Hervé Guibert, Thierry, 1983, silver gelatin print, 5.63 × 8.63 inches. Courtesy of the Estate of Hervé Guibert and Callicoon Fine Arts, New York.
Translated by Bruce Benderson
In 1990, the French novelist and photographer Hervé Guibert published To the Friend Who Did Not Save My Life, a groundbreaking novel about his struggle with AIDS. To the Friend largely concerns two men: Guibert’s American doctor and the dying philosopher Muzil, the author’s pseudonym for his friend Michel Foucault. The novel describes a nexus of artists, actors, publishers, filmmakers, journalists, and lovers whose lives were upended as the disease devastated Paris, and whose efforts to save one another often failed. Guibert died in 1991. Twenty years later, the novelist Mathieu Lindon—a close friend of both Guibert and Foucault—published Ce qu’aimer veut dire, now appearing in English as Learning What Love Means. It is both a memoir of Lindon’s literary friendships and a treatise on survival, a tribute to the friends whose care and love, in Lindon’s words, saved his life, even as they were themselves lost.
“Books protect me,” Lindon begins and, for him, this protection is both emotional and literal: his father’s publishing house, Éditions de Minuit, has played a significant role in French literature since the ’40s, introducing Samuel Beckett, André Gide, Margueritte Duras, Claude Simon, and numerous others to the French public—and it provided the younger Lindon access to the French literary world from his adolescence. Much of the memoir concerns the period of his twenties, when he spent time at Foucault’s bookcrammed residence at the Rue de Vaugirard, where the philosopher allowed a rotating cast of boys, artists, and writers entrance to his apartment, whether he was in residence or not.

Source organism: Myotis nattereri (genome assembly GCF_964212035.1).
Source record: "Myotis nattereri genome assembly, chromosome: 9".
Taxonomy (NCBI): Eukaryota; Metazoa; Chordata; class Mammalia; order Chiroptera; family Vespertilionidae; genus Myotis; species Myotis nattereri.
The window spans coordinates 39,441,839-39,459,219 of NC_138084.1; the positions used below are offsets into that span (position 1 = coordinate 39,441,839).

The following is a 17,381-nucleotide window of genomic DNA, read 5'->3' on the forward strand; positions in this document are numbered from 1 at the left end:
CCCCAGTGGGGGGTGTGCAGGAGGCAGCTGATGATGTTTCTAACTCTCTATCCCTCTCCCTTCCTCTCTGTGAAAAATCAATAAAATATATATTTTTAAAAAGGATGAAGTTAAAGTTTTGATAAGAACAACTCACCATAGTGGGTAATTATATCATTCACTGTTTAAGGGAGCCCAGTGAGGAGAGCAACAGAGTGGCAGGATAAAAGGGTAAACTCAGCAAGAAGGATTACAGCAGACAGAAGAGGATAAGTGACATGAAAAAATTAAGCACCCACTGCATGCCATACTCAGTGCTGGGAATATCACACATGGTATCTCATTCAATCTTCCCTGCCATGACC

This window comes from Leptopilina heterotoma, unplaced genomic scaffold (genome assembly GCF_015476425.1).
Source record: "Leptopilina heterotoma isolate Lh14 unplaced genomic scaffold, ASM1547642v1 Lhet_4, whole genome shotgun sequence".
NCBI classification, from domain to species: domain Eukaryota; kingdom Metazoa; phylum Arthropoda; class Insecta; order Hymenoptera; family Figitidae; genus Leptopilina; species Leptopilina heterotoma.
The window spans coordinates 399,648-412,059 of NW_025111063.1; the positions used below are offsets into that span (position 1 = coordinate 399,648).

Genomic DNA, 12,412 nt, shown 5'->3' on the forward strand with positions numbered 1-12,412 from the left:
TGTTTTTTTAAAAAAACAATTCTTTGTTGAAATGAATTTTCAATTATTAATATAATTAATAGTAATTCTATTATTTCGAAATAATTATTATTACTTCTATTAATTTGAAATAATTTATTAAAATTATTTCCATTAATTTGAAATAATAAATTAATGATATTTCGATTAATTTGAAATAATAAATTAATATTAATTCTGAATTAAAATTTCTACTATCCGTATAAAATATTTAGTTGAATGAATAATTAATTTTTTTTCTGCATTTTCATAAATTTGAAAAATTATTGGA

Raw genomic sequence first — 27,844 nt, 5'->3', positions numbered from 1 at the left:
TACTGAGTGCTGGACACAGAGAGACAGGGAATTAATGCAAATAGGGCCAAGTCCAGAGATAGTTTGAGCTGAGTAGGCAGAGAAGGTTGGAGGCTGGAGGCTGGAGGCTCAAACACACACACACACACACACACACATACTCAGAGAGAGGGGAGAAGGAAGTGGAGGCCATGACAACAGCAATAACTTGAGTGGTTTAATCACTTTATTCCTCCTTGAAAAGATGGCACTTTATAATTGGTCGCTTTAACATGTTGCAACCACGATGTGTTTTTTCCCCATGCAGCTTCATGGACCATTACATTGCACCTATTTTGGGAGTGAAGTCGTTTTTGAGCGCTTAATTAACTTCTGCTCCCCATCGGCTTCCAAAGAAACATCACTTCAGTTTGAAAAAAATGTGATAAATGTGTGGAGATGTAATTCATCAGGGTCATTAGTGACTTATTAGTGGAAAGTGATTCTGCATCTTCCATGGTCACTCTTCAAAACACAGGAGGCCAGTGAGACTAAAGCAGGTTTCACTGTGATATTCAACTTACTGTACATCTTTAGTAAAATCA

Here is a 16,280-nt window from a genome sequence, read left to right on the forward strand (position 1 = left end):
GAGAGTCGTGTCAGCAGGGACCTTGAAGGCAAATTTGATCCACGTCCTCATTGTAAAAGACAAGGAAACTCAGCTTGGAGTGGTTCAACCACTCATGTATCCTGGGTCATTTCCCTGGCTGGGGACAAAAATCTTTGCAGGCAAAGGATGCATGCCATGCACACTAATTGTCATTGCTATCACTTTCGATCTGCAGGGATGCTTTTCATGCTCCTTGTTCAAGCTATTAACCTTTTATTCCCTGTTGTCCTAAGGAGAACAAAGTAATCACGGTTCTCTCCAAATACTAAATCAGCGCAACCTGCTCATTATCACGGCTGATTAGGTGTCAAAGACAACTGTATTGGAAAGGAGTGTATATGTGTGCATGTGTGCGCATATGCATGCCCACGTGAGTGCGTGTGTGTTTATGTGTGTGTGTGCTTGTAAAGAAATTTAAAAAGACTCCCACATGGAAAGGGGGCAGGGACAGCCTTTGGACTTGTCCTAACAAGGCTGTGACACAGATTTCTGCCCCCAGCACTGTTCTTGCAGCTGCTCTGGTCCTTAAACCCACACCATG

Nurtured with frequent communal LSD use (Lindon avoids the pitfalls of most drug writing by skirting surreal detail in favor of a textured rendering of each trip’s psychic space), these friendships provide an intellectual field in which Lindon tests ideas about books and himself, and he sees within them the model of his father’s close relationship with Beckett. In this sense, the book operates on several ghost levels. Each friendship haunts another: when Lindon thinks of Foucault, he cannot help but think of Beckett; when he thinks of Guibert, he cannot help but think of Foucault. The spirits of these men intercept one another in his memory. “Our fates were linked,” he writes of Foucault and Guibert. “And when they were unlinked, they still were.” Throughout Learning, Lindon nods to Barthes’s A Lover’s Discourse with a similar concatenation—a haunted house—of lovers and lost familiars. Lindon sees himself as the Dracula of this manor, though, curiously, he makes this observation in Foucault’s bathroom mirror. The Count has no image, of course. Who, then, does Lindon see?
The disappearance of beloved others is only ever a preface to one’s own disappearance. Toward the middle of the book, Lindon recalls a passage from François-René de Chateaubriand’s memoirs, a favorite of Foucault’s, in which the Romantic writer reflects on the death of Napoleon, his “eminent adversary,” finding the world without the emperor lonelier. Chateaubriand writes: “I am convinced we are all vanishing: firstly, because inside us we don’t have what is needed to live; secondly, because the century in which we are beginning or finishing our days no longer itself has what is needed to make us live.” Lindon is not quite convinced, though we might read this passage as a condensation of Lindon’s own literary effort to recall his eminent friends, and to find within those memories what is needed to live. He revives them in his prose such that we hold these friends and lovers close as he once did—and in this embrace a tentative world is briefly restored.